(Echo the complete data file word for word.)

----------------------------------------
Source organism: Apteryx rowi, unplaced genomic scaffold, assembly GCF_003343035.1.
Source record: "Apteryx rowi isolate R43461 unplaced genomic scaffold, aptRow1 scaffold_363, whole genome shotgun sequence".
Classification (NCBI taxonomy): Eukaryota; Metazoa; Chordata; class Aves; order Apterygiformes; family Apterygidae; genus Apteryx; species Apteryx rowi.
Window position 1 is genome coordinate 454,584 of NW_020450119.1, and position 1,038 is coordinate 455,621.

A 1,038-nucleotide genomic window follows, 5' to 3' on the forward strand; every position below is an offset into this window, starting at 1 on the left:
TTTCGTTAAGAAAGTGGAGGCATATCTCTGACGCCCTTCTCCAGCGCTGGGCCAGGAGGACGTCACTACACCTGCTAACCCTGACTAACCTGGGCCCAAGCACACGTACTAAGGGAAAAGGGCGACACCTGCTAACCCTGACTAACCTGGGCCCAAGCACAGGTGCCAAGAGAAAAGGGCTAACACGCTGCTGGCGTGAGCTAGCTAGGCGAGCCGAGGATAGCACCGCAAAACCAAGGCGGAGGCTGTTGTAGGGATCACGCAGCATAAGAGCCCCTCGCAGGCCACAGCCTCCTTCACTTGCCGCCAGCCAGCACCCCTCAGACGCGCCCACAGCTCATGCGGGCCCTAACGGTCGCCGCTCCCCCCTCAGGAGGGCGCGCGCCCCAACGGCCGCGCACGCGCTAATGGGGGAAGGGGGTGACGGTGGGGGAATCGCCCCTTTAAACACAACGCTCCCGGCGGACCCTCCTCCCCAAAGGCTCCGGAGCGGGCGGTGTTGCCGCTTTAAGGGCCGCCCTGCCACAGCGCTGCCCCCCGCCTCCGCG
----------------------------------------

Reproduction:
Source organism: Apteryx rowi, unplaced genomic scaffold, assembly GCF_003343035.1.
Source record: "Apteryx rowi isolate R43461 unplaced genomic scaffold, aptRow1 scaffold_363, whole genome shotgun sequence".
Classification (NCBI taxonomy): Eukaryota; Metazoa; Chordata; class Aves; order Apterygiformes; family Apterygidae; genus Apteryx; species Apteryx rowi.
Window position 1 is genome coordinate 454,584 of NW_020450119.1, and position 1,038 is coordinate 455,621.

A 1,038-nucleotide genomic window follows, 5' to 3' on the forward strand; every position below is an offset into this window, starting at 1 on the left:
TTTCGTTAAGAAAGTGGAGGCATATCTCTGACGCCCTTCTCCAGCGCTGGGCCAGGAGGACGTCACTACACCTGCTAACCCTGACTAACCTGGGCCCAAGCACACGTACTAAGGGAAAAGGGCGACACCTGCTAACCCTGACTAACCTGGGCCCAAGCACAGGTGCCAAGAGAAAAGGGCTAACACGCTGCTGGCGTGAGCTAGCTAGGCGAGCCGAGGATAGCACCGCAAAACCAAGGCGGAGGCTGTTGTAGGGATCACGCAGCATAAGAGCCCCTCGCAGGCCACAGCCTCCTTCACTTGCCGCCAGCCAGCACCCCTCAGACGCGCCCACAGCTCATGCGGGCCCTAACGGTCGCCGCTCCCCCCTCAGGAGGGCGCGCGCCCCAACGGCCGCGCACGCGCTAATGGGGGAAGGGGGTGACGGTGGGGGAATCGCCCCTTTAAACACAACGCTCCCGGCGGACCCTCCTCCCCAAAGGCTCCGGAGCGGGCGGTGTTGCCGCTTTAAGGGCCGCCCTGCCACAGCGCTGCCCCCCGCCTCCGCG